‘After the lecture, the world should be broader than before’

Lecturer in Hebrew Martin Baasten wants to raise super-sharp students. ‘I sometimes say something that is obviously untrue. Just to see whether they notice.’ He is one of the five nominees for the LSr Education Prize, the prize for best lecturer of the year.

Indiana Jones

Martin Baasten: 'I never just quickly answer a complex question.

Martin Baasten: 'I never just quickly answer a complex question.

Martin Baasten (48) teaches courses such as Jewish Cultural History, Biblical Hebrew and Rabbinic Hebrew. Integrating current events in the lectures is one of the criteria for the LSr Education Prize. But how do you do that with topics from so long ago? ‘I see parallels everywhere,’ says the nominee in his study room where there is hardly any room to walk in between the large piles of books. ‘Something might have happened a long time ago, but the underlying reason is often still relevant today. Jewish history is primarily about splinter groups wanting to secede. I usually compare it with the IRA and the Real IRA later trying to secede from them.’ He stimulates the students’ love of the subject by letting them translate texts directly from the original, such as a piece of text from the Dead Sea Scrolls, the subject of his dissertation. ‘There is something magical in deciphering such a text. Students feel a bit like Indiana Jones.’

Translation error

Baasten teaches with a personal mission. ‘After the lecture the world should be broader than before. I hope that when they leave the lecture hall my students think: Hey, does all this still exist too? Transferring information is not enough, I want to ripen minds. Students must learn to read in a critical manner to check whether the translations are correct.’ He gives the example of the inaugural lecture of Groningen professor Ellen van Wolde, some years ago. She was of the opinion that the opening sentence of the Bible was incorrect: God did not create, but ‘separate’ the Heavens and the Earth. She thought there had been a translation error. Baasten disputed her conclusion in an article and treats the case in his lectures. The lesson being: first read the whole text critically before you place a word in the right context.

Complex question

The students of the Sababa Leiden study association appreciate his didactics. ‘If the lecturer wants to make an important point, he repeats the issue in a number of ways so that it gets through’, they write in the proposal for his nomination. Baasten: ‘My goal is for everyone to understand the material. I never simply answer a complex question. I start with something of which I am fairly sure that everyone knows it, and then I proceed step by step so that all the students find the end of the answer logical.’ Sababa students name another one of his qualities: ‘The lecturer dares to be critical of himself and he encourages students to be critical too.’ Baasten bursts out laughing: ‘Yes, I do impress upon my students that they should not always blindly believe me. Sometimes I say something that is obviously untrue. Just to see whether they notice.’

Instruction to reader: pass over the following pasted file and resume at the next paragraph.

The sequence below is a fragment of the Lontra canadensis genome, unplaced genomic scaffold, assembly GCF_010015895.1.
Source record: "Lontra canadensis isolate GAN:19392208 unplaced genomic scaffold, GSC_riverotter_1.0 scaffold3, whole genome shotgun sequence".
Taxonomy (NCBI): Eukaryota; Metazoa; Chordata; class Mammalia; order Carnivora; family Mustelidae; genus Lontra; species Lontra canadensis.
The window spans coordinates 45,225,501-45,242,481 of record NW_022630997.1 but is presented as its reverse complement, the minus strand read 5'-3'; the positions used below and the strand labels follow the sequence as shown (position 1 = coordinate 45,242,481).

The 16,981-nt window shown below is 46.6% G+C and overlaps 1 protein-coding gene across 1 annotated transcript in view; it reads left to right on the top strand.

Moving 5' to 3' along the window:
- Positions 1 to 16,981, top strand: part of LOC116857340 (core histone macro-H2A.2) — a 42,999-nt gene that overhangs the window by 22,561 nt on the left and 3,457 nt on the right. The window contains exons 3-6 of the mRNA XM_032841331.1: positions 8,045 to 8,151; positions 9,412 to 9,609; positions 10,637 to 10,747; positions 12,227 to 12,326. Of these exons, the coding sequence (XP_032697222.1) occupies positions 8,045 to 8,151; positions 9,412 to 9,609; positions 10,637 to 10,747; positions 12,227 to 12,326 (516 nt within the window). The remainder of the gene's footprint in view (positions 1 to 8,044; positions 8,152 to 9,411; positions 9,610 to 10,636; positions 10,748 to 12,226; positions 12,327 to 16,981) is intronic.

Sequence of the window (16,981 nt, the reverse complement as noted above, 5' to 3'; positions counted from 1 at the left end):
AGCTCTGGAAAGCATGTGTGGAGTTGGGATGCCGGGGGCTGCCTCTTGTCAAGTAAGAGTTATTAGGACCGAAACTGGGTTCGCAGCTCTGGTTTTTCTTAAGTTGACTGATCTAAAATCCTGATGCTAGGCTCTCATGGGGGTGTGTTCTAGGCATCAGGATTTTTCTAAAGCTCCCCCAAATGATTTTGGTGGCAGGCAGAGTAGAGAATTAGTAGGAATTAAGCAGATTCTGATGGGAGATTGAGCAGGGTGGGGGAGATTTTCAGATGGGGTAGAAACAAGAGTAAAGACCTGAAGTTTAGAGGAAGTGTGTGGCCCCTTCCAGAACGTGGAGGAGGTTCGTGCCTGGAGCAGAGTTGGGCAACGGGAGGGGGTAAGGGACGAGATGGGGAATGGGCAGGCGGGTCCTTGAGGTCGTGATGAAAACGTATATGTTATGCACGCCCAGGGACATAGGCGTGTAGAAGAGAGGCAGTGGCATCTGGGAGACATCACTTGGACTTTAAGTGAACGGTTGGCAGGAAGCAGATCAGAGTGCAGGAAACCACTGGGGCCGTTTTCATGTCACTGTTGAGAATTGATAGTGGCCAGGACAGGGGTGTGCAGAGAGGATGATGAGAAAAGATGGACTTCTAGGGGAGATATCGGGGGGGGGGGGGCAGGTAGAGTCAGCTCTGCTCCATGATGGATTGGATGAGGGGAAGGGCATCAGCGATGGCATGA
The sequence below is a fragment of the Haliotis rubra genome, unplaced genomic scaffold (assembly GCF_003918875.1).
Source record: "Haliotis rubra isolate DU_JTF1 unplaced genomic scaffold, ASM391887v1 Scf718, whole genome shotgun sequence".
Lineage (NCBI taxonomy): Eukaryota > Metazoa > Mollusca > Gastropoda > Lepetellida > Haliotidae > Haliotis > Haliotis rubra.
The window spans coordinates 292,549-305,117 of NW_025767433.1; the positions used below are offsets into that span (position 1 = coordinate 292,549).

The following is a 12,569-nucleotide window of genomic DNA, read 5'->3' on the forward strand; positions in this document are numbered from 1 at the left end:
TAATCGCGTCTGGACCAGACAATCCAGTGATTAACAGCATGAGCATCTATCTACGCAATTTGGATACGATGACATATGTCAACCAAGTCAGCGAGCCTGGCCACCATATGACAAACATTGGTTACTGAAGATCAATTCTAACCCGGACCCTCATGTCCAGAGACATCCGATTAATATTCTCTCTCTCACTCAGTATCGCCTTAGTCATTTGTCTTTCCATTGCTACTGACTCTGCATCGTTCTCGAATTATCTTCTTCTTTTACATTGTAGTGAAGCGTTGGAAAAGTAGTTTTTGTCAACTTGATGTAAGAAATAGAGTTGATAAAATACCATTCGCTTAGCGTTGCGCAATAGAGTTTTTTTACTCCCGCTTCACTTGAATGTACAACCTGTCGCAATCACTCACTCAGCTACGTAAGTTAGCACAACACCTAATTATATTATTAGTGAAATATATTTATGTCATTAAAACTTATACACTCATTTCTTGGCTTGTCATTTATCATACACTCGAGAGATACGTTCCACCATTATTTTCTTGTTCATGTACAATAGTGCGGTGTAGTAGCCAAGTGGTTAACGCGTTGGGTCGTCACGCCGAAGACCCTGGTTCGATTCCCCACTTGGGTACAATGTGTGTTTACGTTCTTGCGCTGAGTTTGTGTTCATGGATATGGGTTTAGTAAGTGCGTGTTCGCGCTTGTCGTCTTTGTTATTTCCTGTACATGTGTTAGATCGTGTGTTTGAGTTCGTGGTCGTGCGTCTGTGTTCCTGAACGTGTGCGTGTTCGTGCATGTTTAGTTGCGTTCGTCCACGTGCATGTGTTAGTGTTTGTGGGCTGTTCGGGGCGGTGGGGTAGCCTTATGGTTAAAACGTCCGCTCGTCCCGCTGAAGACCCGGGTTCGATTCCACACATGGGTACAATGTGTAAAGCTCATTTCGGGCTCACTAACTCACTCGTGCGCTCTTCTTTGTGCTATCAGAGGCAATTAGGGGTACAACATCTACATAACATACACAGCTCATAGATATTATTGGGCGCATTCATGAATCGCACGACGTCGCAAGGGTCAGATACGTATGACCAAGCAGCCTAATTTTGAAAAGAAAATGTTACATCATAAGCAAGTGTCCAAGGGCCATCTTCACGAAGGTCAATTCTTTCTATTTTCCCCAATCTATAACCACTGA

Baasten wants to raise sharp students, but how does he remain sharp himself? ‘I love my field and I love people. After all these years of experience, I know the material like the back of my hand. But the students do change every year, and that keeps me fresh. I think it’s a beautiful thing when a student cries in my office. It illustrates that as a lecturer you are primarily dealing with people and emotions, and that the subject reaches further than wisdom from books.’ Despite all his teaching experience there is still something that Baasten would like to learn. He notices that students nowadays have increasingly more trouble with thick books: those classics of the field which they are supposed to read from cover to cover. ‘Students hardly ever do that anymore; they just scan texts quickly. I would like to find a trick to get them to read patiently once again.’

LSr Education Prize

The winner will be announced by the Leiden Student Council during the Dies Natalis celebration (8 February). Until this time, every week one of the candidates is placed in the spotlight. The other four nominees for the LSr Education Prize are:


The jury, all members of the Leiden Student Council, selected five lecturers from the nearly thirty nominations of the study associations. The most important criteria are integrating research and current events in the lectures and greatly motivating the students. Coming up next: what is Hendrik Jan Hoogeboom’s secret?

See also

Studying in Leiden

Hebrew and Jewish Studies (Dutch)


Last Modified: 30-01-2013